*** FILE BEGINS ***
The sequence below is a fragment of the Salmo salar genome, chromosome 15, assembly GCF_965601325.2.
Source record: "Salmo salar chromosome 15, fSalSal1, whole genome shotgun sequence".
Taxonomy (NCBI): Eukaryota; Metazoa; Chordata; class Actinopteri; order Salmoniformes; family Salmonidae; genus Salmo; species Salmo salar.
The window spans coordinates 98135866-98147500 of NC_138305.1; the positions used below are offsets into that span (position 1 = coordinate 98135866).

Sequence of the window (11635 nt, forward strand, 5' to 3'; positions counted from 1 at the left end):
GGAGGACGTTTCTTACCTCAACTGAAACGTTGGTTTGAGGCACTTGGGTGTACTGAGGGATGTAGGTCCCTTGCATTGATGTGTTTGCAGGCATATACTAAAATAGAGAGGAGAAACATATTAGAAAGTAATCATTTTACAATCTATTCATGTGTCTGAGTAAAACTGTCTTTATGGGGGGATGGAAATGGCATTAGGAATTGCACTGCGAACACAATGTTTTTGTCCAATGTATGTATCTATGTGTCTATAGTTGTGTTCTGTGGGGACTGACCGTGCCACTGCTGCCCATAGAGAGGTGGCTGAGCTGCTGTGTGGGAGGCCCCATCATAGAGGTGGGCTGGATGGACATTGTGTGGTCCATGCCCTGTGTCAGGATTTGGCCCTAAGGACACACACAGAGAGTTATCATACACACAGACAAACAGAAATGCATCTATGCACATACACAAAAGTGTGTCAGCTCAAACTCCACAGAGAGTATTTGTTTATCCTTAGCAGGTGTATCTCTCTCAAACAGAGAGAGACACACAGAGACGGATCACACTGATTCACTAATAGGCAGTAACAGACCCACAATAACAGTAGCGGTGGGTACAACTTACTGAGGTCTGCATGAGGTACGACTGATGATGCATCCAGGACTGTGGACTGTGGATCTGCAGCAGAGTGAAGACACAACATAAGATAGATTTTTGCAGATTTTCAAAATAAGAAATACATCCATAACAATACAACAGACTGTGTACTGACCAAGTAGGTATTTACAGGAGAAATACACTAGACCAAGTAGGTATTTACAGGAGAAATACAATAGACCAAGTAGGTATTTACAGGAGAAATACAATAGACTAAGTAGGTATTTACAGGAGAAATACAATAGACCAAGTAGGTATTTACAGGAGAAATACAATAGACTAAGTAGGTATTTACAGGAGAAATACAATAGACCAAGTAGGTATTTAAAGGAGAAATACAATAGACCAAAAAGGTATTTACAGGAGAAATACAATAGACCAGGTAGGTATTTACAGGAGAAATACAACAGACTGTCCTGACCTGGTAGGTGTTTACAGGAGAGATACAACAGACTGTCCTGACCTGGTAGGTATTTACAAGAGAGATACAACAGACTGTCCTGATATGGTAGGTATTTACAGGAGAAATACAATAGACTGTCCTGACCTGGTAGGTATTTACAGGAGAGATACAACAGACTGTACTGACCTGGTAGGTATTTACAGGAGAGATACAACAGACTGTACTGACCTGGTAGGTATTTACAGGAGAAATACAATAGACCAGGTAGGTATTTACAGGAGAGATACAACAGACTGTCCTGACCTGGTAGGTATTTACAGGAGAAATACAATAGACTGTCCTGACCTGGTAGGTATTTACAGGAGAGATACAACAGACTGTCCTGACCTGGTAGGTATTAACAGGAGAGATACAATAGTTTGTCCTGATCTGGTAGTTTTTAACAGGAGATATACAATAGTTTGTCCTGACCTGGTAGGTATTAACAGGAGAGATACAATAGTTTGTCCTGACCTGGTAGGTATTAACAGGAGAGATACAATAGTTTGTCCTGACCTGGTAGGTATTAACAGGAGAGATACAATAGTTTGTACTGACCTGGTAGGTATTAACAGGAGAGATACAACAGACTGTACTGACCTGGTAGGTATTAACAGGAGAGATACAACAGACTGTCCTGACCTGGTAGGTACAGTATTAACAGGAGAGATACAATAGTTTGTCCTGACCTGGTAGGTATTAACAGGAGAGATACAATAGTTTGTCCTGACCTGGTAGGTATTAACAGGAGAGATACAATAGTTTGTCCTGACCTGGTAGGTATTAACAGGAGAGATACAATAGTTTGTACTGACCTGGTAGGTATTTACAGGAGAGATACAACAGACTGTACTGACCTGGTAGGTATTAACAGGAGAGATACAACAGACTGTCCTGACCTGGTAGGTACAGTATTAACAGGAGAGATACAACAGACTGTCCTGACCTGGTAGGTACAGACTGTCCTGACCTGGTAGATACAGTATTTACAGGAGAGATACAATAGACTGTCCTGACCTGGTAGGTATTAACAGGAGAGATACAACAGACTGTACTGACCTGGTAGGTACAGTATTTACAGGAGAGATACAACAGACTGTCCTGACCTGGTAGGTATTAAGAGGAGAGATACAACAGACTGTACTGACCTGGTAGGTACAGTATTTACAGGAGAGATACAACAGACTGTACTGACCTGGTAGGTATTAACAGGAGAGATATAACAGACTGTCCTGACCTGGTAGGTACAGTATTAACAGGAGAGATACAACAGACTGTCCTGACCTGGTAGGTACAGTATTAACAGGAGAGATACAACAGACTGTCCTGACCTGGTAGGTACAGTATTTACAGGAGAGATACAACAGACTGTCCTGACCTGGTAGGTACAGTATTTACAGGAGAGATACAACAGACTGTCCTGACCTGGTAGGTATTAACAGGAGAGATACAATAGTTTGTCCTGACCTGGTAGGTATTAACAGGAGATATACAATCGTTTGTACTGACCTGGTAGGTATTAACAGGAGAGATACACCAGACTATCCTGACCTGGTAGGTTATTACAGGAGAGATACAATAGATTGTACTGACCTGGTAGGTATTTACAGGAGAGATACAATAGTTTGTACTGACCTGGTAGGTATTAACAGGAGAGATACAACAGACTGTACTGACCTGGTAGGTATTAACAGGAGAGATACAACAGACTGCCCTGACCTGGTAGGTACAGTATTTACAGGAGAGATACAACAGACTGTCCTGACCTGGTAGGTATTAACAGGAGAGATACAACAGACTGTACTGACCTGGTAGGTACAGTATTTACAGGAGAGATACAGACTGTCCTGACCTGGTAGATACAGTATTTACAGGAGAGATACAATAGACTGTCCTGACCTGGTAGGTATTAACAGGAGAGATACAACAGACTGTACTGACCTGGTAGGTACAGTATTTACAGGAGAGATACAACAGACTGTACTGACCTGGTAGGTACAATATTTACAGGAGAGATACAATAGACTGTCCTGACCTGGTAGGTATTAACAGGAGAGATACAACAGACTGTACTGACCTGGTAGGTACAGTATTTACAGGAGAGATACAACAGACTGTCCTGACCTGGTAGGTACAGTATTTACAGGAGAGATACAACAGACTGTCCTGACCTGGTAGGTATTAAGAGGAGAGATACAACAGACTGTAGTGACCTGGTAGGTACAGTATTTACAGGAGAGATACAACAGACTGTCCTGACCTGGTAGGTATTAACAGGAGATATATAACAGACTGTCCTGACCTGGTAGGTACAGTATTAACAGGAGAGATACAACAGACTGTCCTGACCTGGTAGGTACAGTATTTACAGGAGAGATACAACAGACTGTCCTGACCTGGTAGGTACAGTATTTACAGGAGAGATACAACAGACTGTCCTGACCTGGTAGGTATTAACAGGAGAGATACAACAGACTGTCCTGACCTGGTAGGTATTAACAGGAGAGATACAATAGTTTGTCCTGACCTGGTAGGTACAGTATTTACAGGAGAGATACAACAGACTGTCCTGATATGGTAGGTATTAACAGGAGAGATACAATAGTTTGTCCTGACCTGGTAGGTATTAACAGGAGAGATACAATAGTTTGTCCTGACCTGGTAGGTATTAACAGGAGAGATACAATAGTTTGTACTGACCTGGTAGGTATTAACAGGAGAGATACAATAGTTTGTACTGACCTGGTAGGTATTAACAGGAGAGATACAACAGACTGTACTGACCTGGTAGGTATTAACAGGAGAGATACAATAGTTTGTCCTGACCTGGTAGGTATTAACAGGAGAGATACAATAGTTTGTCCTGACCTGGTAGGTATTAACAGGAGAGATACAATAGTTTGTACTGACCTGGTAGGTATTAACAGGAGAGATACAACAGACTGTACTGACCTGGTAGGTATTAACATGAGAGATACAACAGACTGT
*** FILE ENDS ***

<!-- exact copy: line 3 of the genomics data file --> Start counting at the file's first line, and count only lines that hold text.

Taxonomy (NCBI): Eukaryota; Metazoa; Chordata; class Actinopteri; order Salmoniformes; family Salmonidae; genus Salmo; species Salmo salar.